May 2007
Volume 48, Issue 13
Free
ARVO Annual Meeting Abstract  |   May 2007
A Reconstruction Technique to Estimate the Gradient-Index Distribution of the Crystalline Lens Using Ray Aberration Data in vivo
Author Affiliations & Notes
  • A. de Castro, IV
    Instituto de Optica, Consejo Superior de Investigaciones Cientificas, Madrid, Spain
  • S. Barbero
    Instituto de Optica, Consejo Superior de Investigaciones Cientificas, Madrid, Spain
  • S. Marcos
    Instituto de Optica, Consejo Superior de Investigaciones Cientificas, Madrid, Spain
  • Footnotes
    Commercial Relationships A. de Castro, None; S. Barbero, None; S. Marcos, None.
  • Footnotes
    Support I3P-CSIC to AdC and SB. MEyC FIS2005-04382 and EURYI Award to SM.
Investigative Ophthalmology & Visual Science May 2007, Vol.48, 3818. doi:
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      A. de Castro, IV, S. Barbero, S. Marcos; A Reconstruction Technique to Estimate the Gradient-Index Distribution of the Crystalline Lens Using Ray Aberration Data in vivo. Invest. Ophthalmol. Vis. Sci. 2007;48(13):3818.

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      © ARVO (1962-2015); The Authors (2016-present)

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Abstract

Purpose:: Human crystalline lens is known to have a gradient index (GRIN) distribution. Several reconstruction techniques have been proposed to estimate GRIN profiles using as input data the slopes of the rays deflected by the lens in a ray tracing set-up. However ray deflections can only be measured in vitro. The present study explores the possibility of estimating the GRIN profile in vivo using transverse ray aberrations.

Methods:: We have implemented reconstruction algorithms using the optimization toolbox of an optical design program (Zemax). The GRIN profile is modelled with a 2-parameter function and the biometry data of the lens is assumed to be known. We tested two types of input data in our algorithms: cosines of refracted rays by the lens (only available from in vitro measurements), and transverse ray aberrations (available both in vitro and in vivo using retinal spots). The average difference between the model and estimated GRIN profile (RMS) was used as a metric. In order to perform realistic simulations we evaluated the experimental errors in a set-up that includes a 594-nm He-Ne, a laser scanning system (x-y galvanometer), a water cell chamber to place the lens under test, and two CCD cameras: one for viewing lateral ray deflections and the other conjugated to the focal plane to measure retinal transverse ray aberration (spot deviations). Calibrations were done on artificial lenses with known geometry. Image processing routines have been developed for ray detection.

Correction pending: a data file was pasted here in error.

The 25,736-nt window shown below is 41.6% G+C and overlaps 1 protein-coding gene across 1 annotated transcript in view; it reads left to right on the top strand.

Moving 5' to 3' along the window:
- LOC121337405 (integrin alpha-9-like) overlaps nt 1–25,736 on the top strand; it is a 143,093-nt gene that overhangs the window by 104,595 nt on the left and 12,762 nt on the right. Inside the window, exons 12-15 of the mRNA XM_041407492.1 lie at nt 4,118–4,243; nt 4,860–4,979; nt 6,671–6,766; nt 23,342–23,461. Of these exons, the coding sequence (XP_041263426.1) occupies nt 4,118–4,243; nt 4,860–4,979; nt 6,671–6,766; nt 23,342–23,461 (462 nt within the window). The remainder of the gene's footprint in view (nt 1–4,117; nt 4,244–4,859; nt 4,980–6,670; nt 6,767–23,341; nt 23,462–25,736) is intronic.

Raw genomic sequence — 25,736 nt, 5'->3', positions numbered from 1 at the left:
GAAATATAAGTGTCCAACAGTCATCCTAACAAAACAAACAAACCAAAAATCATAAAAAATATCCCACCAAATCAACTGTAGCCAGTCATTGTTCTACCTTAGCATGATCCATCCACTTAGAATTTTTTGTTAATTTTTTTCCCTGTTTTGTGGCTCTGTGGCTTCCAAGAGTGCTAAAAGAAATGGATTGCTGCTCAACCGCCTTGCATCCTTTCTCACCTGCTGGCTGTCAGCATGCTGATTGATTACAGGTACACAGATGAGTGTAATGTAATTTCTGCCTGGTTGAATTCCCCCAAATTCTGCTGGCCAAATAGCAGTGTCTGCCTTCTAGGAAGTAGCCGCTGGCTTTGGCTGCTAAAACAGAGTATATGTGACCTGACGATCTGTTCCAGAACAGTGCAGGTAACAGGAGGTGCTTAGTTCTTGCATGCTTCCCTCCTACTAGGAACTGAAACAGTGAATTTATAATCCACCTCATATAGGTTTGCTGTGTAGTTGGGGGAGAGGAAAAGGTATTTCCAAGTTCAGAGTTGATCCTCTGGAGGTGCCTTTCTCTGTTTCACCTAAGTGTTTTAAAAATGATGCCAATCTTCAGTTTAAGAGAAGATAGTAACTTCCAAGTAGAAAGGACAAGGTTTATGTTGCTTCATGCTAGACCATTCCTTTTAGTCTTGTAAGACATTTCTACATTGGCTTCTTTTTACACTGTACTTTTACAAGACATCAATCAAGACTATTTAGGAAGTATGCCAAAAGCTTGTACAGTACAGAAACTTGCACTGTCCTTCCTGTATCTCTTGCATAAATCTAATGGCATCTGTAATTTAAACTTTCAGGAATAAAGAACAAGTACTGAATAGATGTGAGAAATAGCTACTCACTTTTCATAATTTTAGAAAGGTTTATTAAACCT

Results:: 1) Experimental errors in entrance ray coordinates were 11.5±0.8 µm, image processing errors in the estimation of cosines of the refracted rays estimated from ray deflections was 5.7±1.4*10-4, and typical measurement variability in the transverse aberrations was 0.08 mrad. 2) Using the estimated experimental errors of the entrance ray in the simulations, we obtained an RMS reconstruction error of 9.71±7.42*10-6 when using the cosines of the refracted rays and an RMS of 2.85±2.14*10-5 when using the transverse ray aberrations.

Conclusions:: Optimization procedures using ray angular deflections or ray transverse aberrations have been proved to recover the GRIN of the lens within the same order of error. These results indicate that if geometrical properties are known, it should be possible to measure the GRIN lens in vivo using laser ray tracing.

Keywords: optical properties • anterior segment • crystallins 
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